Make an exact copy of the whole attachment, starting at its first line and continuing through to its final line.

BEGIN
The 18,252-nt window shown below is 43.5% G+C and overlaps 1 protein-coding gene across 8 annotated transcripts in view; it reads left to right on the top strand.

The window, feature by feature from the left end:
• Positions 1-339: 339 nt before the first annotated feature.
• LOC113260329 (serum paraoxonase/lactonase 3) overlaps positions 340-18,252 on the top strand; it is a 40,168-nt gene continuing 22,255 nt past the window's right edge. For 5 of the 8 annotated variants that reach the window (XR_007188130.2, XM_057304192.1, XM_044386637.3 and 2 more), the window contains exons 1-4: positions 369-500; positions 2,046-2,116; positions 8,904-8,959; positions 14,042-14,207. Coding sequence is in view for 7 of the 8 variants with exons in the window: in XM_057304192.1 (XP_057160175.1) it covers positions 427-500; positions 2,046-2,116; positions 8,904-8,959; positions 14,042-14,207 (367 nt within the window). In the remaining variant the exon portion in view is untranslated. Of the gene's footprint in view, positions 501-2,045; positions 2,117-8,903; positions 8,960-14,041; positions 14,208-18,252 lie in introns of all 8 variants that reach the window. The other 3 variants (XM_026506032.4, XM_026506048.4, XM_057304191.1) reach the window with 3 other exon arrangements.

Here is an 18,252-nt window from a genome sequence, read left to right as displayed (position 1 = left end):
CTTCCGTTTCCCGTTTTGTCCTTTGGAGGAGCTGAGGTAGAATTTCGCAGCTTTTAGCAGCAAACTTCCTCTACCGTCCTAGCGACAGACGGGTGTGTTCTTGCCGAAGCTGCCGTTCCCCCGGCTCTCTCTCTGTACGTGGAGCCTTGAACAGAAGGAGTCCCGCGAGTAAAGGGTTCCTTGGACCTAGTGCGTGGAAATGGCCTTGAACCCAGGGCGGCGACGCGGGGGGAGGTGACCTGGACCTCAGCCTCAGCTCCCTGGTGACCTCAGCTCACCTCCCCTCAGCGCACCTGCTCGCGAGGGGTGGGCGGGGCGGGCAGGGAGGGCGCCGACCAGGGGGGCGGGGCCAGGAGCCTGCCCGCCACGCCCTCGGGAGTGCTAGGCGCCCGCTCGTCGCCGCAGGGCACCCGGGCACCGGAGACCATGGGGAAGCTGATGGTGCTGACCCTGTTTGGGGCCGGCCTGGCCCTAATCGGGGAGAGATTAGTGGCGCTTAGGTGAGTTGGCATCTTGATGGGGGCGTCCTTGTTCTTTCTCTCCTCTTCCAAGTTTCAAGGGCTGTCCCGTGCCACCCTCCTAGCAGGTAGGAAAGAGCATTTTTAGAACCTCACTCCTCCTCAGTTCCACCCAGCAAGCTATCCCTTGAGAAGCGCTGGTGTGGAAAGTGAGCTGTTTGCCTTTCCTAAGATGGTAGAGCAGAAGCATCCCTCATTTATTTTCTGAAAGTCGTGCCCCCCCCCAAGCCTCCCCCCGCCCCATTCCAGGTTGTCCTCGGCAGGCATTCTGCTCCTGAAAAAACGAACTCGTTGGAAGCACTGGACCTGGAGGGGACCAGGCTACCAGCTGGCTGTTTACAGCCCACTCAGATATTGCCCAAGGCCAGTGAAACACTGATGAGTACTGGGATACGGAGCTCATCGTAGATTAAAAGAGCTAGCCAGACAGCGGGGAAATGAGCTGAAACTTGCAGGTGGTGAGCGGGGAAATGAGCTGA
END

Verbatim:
The 18,252-nt window shown below is 43.5% G+C and overlaps 1 protein-coding gene across 8 annotated transcripts in view; it reads left to right on the top strand.

The window, feature by feature from the left end:
• Positions 1-339: 339 nt before the first annotated feature.
• LOC113260329 (serum paraoxonase/lactonase 3) overlaps positions 340-18,252 on the top strand; it is a 40,168-nt gene continuing 22,255 nt past the window's right edge. For 5 of the 8 annotated variants that reach the window (XR_007188130.2, XM_057304192.1, XM_044386637.3 and 2 more), the window contains exons 1-4: positions 369-500; positions 2,046-2,116; positions 8,904-8,959; positions 14,042-14,207. Coding sequence is in view for 7 of the 8 variants with exons in the window: in XM_057304192.1 (XP_057160175.1) it covers positions 427-500; positions 2,046-2,116; positions 8,904-8,959; positions 14,042-14,207 (367 nt within the window). In the remaining variant the exon portion in view is untranslated. Of the gene's footprint in view, positions 501-2,045; positions 2,117-8,903; positions 8,960-14,041; positions 14,208-18,252 lie in introns of all 8 variants that reach the window. The other 3 variants (XM_026506032.4, XM_026506048.4, XM_057304191.1) reach the window with 3 other exon arrangements.

Here is an 18,252-nt window from a genome sequence, read left to right as displayed (position 1 = left end):
CTTCCGTTTCCCGTTTTGTCCTTTGGAGGAGCTGAGGTAGAATTTCGCAGCTTTTAGCAGCAAACTTCCTCTACCGTCCTAGCGACAGACGGGTGTGTTCTTGCCGAAGCTGCCGTTCCCCCGGCTCTCTCTCTGTACGTGGAGCCTTGAACAGAAGGAGTCCCGCGAGTAAAGGGTTCCTTGGACCTAGTGCGTGGAAATGGCCTTGAACCCAGGGCGGCGACGCGGGGGGAGGTGACCTGGACCTCAGCCTCAGCTCCCTGGTGACCTCAGCTCACCTCCCCTCAGCGCACCTGCTCGCGAGGGGTGGGCGGGGCGGGCAGGGAGGGCGCCGACCAGGGGGGCGGGGCCAGGAGCCTGCCCGCCACGCCCTCGGGAGTGCTAGGCGCCCGCTCGTCGCCGCAGGGCACCCGGGCACCGGAGACCATGGGGAAGCTGATGGTGCTGACCCTGTTTGGGGCCGGCCTGGCCCTAATCGGGGAGAGATTAGTGGCGCTTAGGTGAGTTGGCATCTTGATGGGGGCGTCCTTGTTCTTTCTCTCCTCTTCCAAGTTTCAAGGGCTGTCCCGTGCCACCCTCCTAGCAGGTAGGAAAGAGCATTTTTAGAACCTCACTCCTCCTCAGTTCCACCCAGCAAGCTATCCCTTGAGAAGCGCTGGTGTGGAAAGTGAGCTGTTTGCCTTTCCTAAGATGGTAGAGCAGAAGCATCCCTCATTTATTTTCTGAAAGTCGTGCCCCCCCCCAAGCCTCCCCCCGCCCCATTCCAGGTTGTCCTCGGCAGGCATTCTGCTCCTGAAAAAACGAACTCGTTGGAAGCACTGGACCTGGAGGGGACCAGGCTACCAGCTGGCTGTTTACAGCCCACTCAGATATTGCCCAAGGCCAGTGAAACACTGATGAGTACTGGGATACGGAGCTCATCGTAGATTAAAAGAGCTAGCCAGACAGCGGGGAAATGAGCTGAAACTTGCAGGTGGTGAGCGGGGAAATGAGCTGA